Think of your Lenten fast. The good ones unseat you. They drive you out into the wilderness – just as the Spirit drives Jesus into the wilderness. They make you question yourself. Last year I gave up jewelry. I wore the same pair of stainless steel earrings every day, and my wedding ring, and that was it. My vegetarian fast the previous year was nothing compared to this. I felt like every outfit was incomplete, that I was missing something much bigger than just a simple accessory. I’m still trying to figure out what that was about. I had never felt so disturbed in thirty-two Lents.
You better believe I took it up again this year, and it’s just as difficult.
Being like the wind is not about being free and fully actualized individuals. For people living in first century Palestine, that did not exist. It meant being outcast, being forced to choose a brand new family out of a bunch of other outcasts in a region where your ancestors, your name, your birth family, were everything you had.
In a certain sense, it meant a kind of death.
From the first chapter, where “Jesus’ own people did not accept him,” to the last where Jesus warns Peter that he will be taken where he did not wish to go, Jesus’ message is intractably bound up in his death on the Cross. Our baptism and our work, as those born of water and the Spirit, is also a kind of death on a Cross. It has never been about just being good, or being nice, or sharing with others, or loving people.
Even the tax collectors do this.
It is about loving our enemies, praying for those who hate us, accepting a certain level of disturbance for the sake of the kingdom, walking toward our cross head-on, whatever it looks like. It’s about being sent out into the world as disciples without more than the clothes on our backs; trusting only in God for what we need; living with a wide open heart, knowing that someday it’s possible that someone will walk in and leave muddy footprints everywhere.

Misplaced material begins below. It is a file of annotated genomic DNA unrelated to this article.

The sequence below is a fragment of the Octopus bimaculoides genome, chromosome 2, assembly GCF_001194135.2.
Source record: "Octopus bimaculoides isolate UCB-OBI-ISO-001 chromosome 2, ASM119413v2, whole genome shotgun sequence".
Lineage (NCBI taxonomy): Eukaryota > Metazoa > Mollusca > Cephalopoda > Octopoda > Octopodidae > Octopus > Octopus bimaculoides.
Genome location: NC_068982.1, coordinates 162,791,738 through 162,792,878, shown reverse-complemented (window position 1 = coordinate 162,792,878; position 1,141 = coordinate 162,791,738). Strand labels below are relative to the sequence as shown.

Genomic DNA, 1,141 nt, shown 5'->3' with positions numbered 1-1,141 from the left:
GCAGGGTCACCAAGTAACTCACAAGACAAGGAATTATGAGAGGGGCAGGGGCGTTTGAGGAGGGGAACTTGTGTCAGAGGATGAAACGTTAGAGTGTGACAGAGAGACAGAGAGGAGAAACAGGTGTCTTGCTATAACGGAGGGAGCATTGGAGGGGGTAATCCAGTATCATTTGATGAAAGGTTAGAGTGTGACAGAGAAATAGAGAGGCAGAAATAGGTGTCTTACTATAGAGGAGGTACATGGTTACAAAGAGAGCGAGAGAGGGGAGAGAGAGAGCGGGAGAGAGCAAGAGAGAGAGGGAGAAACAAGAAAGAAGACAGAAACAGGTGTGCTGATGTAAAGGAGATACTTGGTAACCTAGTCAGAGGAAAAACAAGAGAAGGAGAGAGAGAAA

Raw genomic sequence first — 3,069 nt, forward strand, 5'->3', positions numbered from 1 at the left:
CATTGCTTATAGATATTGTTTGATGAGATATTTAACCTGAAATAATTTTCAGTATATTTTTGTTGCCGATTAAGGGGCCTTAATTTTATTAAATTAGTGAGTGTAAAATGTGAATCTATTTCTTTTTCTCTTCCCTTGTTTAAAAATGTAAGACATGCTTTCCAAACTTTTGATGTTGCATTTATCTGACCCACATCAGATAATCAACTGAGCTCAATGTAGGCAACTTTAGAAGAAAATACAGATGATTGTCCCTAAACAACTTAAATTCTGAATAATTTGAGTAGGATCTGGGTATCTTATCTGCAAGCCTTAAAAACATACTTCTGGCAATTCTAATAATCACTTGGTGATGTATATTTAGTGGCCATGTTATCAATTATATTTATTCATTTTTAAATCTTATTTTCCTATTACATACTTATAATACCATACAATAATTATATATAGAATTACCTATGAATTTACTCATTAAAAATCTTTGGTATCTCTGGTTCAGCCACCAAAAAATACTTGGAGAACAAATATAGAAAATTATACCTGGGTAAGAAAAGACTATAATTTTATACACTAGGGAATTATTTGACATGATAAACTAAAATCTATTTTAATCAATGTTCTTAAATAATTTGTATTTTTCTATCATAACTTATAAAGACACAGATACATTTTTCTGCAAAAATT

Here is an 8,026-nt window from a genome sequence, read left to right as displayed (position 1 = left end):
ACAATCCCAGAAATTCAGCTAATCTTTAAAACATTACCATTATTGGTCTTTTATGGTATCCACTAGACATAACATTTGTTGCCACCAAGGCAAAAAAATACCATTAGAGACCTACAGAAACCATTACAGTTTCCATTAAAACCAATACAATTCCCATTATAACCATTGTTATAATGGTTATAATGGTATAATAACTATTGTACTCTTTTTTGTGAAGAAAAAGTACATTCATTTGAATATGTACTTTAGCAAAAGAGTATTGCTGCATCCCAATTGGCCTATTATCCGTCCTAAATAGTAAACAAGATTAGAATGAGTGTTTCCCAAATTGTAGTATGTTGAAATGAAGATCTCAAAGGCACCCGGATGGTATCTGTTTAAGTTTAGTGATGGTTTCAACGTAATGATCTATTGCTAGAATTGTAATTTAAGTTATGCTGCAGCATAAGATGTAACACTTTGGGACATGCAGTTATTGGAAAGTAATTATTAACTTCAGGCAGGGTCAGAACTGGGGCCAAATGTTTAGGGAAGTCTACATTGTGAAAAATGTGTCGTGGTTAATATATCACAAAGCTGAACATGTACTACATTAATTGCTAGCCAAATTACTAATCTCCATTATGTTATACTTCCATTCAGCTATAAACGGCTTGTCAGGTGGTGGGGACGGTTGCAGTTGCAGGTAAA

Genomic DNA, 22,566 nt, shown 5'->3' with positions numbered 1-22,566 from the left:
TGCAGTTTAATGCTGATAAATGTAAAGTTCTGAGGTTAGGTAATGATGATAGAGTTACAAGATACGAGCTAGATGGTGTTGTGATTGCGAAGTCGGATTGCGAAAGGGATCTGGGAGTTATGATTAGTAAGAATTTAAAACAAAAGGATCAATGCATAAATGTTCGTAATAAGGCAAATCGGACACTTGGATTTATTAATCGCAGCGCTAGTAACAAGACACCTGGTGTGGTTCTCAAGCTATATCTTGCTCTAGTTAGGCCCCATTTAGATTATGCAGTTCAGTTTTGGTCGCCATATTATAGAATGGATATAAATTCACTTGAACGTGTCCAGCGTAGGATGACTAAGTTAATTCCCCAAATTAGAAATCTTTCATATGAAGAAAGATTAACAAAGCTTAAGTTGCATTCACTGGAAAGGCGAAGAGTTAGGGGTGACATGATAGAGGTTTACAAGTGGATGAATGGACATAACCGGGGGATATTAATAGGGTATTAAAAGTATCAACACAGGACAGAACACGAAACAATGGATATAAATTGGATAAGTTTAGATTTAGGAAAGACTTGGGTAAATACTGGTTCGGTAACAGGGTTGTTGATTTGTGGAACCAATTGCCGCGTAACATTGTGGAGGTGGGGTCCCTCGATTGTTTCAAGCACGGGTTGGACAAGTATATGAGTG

This, Jesus says, is the kind of person who sees the kingdom of God.
No wonder Nicodemus says, “How can these things be?”
And that is the last we hear of him until Chapter 9. He just sort of disappears. This isn’t a mistake. He can't handle it. It was probably a lot easier to understand when we were all baptized in rivers, or forced to testify before governors about who was Lord. Things change when you go from being rejected by Empire to being in charge. But now the pendulum’s swinging back, and we’re being forced to re-learn what our faith is really about.
But seeing the kingdom of God is worth it. Because God chose to love the world by sending Jesus to bring eternal life. The gifts of this state of being are not future gifts to be enjoyed in heaven, but present gifts. It’s an indescribable wildness of the soul that seeks only to know and be known by the one who is all-knowing.
This Lent, I invite us all to live into that wild openness, to embrace voluntarily what so often gets foisted on us. This Lent remember your birth of water and Spirit, or consider it. Let yourself be called out of your cradle of flesh and bone, to walk beside Jesus on the way to the cross.